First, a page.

You’ve found a lovely home on a beautiful piece of property, and you’re ready to buy — but there’s an easement on the property that worries you. Is it really a problem?
Possibly. Easements essentially give someone other than a property’s owner an interest in that land, and they can control what you’re entitled to do with that property. For example, if you share a driveway with a neighbor, there’s probably an easement that prevents you from blocking your neighbor’s egress and ingress. Or, if your property borders a public beach, you may have to permit the use of a small strip of your land as a pathway down to the water.
Many easements become part of the property’s legal description. These “easements appurtenant” transfer with the land when the land is sold. Personal easements, or “easements in gross,” however, are tied to a specific individual or group, not the land itself. Those are not transferable. For example, the property owner may have granted an elderly neighbor the right to hunt for mushrooms on the property so long as she lived. Once that neighbor dies, the easement ends.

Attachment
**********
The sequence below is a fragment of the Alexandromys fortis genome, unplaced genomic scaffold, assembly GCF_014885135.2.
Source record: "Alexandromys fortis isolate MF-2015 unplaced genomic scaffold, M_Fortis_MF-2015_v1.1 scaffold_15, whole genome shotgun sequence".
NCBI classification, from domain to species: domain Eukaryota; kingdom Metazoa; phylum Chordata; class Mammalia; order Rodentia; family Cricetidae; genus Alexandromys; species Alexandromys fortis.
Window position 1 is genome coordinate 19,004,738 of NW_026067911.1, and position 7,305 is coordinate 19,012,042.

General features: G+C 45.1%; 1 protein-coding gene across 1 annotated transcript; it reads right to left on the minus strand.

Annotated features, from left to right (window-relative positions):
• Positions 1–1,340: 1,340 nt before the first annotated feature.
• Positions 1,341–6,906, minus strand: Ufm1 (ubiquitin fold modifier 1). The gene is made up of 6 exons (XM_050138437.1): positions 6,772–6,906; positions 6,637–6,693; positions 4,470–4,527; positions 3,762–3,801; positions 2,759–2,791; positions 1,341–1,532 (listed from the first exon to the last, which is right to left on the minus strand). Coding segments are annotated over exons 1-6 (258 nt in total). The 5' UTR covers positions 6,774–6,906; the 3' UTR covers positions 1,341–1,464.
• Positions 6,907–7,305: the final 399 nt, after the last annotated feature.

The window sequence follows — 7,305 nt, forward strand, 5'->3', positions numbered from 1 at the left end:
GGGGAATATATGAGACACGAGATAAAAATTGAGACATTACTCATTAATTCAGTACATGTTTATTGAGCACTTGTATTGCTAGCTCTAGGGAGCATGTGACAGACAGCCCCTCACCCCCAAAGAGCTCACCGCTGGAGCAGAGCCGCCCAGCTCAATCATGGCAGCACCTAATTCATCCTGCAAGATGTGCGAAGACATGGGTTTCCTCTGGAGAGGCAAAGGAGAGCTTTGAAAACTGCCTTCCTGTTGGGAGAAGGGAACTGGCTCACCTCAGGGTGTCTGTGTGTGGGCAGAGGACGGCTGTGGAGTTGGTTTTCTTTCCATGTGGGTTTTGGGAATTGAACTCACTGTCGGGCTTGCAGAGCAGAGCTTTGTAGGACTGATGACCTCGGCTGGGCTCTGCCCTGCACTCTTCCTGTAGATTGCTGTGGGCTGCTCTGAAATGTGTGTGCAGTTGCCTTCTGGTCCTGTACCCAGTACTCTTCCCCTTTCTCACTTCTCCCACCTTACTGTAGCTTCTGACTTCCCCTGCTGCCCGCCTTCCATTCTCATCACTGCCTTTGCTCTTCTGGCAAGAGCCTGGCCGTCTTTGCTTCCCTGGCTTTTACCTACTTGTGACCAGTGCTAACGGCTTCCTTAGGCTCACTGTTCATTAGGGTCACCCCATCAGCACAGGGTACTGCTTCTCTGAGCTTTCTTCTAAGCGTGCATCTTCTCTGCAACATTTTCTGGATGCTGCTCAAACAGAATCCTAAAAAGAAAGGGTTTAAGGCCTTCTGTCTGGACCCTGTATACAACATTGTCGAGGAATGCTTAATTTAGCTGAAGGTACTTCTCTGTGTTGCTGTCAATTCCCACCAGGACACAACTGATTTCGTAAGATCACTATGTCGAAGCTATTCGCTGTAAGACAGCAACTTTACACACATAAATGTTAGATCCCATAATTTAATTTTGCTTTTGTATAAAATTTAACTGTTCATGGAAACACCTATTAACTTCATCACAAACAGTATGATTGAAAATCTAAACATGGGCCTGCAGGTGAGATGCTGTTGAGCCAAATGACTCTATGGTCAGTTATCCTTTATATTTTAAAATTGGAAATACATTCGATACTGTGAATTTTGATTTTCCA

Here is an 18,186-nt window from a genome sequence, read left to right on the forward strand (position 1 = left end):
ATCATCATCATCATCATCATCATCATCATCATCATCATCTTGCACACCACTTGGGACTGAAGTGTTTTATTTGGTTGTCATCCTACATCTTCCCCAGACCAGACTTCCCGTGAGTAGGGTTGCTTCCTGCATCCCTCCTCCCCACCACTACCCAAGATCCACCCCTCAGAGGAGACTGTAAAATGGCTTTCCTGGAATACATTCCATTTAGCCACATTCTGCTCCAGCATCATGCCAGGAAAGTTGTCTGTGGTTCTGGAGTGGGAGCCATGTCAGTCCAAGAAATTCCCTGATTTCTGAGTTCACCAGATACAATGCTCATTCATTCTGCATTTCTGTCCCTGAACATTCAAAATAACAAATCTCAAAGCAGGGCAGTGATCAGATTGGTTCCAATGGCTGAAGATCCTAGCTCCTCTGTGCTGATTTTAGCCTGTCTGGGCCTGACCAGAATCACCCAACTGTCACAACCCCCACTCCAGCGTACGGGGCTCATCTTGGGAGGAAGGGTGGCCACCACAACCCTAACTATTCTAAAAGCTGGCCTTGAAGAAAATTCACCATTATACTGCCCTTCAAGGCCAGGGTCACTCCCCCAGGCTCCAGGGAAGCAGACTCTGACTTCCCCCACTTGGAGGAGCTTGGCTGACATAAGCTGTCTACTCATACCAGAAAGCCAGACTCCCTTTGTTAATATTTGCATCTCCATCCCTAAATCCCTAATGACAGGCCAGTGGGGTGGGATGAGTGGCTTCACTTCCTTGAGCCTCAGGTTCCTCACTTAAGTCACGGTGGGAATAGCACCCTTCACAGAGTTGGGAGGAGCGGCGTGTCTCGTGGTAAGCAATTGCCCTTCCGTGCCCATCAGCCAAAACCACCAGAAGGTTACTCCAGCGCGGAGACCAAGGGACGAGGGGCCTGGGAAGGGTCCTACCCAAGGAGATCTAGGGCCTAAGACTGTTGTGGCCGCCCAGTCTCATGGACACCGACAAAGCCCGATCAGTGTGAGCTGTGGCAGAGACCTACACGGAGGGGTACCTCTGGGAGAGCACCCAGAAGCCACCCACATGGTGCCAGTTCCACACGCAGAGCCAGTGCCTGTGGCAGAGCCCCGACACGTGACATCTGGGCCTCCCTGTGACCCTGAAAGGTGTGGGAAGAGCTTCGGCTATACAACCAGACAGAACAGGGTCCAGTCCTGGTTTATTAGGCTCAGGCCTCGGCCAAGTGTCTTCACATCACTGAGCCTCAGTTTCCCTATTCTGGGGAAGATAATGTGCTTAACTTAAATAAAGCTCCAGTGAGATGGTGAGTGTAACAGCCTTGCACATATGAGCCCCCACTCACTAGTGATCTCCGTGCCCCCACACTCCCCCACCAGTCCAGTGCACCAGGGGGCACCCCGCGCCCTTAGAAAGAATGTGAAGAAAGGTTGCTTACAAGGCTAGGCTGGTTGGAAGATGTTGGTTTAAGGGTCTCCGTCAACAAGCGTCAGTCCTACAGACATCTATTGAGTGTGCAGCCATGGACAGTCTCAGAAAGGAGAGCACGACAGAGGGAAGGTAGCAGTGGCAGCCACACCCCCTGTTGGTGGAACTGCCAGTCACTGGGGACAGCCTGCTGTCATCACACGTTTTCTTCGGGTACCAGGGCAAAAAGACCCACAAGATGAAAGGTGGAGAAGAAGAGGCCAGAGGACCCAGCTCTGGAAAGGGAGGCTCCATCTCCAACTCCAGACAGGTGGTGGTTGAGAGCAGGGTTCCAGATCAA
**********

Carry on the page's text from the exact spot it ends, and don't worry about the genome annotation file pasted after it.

It isn’t always easy to understand exactly how an easement associated with a piece of property will affect your rights or limit you. In many cases, an easement is nothing to worry about. In others, the easement represents a significant burden on your potential property rights and should be considered carefully before you proceed with your purchase.
One of the best things about consulting a real estate attorney about your potential purchase is that you can get an experienced take on any easements or other problematic issues that may crop up.